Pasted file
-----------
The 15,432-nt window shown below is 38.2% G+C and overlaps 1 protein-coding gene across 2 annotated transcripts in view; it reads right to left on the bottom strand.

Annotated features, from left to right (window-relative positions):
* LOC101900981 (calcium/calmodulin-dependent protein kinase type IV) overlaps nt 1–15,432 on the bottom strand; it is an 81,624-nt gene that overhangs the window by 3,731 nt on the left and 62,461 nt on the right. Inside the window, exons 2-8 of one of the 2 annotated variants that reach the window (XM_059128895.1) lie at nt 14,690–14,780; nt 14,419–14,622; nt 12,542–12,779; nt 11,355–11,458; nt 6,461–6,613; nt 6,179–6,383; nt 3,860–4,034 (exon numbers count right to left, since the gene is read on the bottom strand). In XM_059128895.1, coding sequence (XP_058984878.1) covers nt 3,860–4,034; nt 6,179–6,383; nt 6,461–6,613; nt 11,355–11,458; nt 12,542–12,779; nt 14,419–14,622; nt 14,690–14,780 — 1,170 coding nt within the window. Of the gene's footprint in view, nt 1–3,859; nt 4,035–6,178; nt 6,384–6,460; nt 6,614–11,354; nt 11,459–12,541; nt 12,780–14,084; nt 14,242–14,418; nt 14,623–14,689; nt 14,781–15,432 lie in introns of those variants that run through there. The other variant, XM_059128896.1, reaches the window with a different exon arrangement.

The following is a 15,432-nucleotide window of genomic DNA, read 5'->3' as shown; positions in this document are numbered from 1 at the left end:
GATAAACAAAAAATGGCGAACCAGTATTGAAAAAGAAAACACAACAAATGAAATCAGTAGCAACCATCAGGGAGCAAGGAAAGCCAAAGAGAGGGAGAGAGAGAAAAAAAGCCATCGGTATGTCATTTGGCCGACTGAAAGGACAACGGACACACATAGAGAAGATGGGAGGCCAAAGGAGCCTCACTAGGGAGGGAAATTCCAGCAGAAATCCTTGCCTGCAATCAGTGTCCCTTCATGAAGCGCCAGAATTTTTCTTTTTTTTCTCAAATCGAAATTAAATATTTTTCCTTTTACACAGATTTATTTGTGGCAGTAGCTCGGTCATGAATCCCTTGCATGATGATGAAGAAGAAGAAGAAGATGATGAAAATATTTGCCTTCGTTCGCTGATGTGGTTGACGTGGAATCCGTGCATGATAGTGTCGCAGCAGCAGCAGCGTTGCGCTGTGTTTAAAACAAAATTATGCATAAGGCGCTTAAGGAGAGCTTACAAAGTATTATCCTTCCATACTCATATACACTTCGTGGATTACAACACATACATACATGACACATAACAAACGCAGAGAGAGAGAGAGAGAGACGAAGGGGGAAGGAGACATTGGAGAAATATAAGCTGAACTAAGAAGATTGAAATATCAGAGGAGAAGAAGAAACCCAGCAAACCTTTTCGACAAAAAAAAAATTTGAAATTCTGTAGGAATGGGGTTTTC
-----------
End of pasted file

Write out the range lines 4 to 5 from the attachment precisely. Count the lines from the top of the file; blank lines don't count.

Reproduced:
The following is a 15,432-nucleotide window of genomic DNA, read 5'->3' as shown; positions in this document are numbered from 1 at the left end:
GATAAACAAAAAATGGCGAACCAGTATTGAAAAAGAAAACACAACAAATGAAATCAGTAGCAACCATCAGGGAGCAAGGAAAGCCAAAGAGAGGGAGAGAGAGAAAAAAAGCCATCGGTATGTCATTTGGCCGACTGAAAGGACAACGGACACACATAGAGAAGATGGGAGGCCAAAGGAGCCTCACTAGGGAGGGAAATTCCAGCAGAAATCCTTGCCTGCAATCAGTGTCCCTTCATGAAGCGCCAGAATTTTTCTTTTTTTTCTCAAATCGAAATTAAATATTTTTCCTTTTACACAGATTTATTTGTGGCAGTAGCTCGGTCATGAATCCCTTGCATGATGATGAAGAAGAAGAAGAAGATGATGAAAATATTTGCCTTCGTTCGCTGATGTGGTTGACGTGGAATCCGTGCATGATAGTGTCGCAGCAGCAGCAGCGTTGCGCTGTGTTTAAAACAAAATTATGCATAAGGCGCTTAAGGAGAGCTTACAAAGTATTATCCTTCCATACTCATATACACTTCGTGGATTACAACACATACATACATGACACATAACAAACGCAGAGAGAGAGAGAGAGAGACGAAGGGGGAAGGAGACATTGGAGAAATATAAGCTGAACTAAGAAGATTGAAATATCAGAGGAGAAGAAGAAACCCAGCAAACCTTTTCGACAAAAAAAAAATTTGAAATTCTGTAGGAATGGGGTTTTC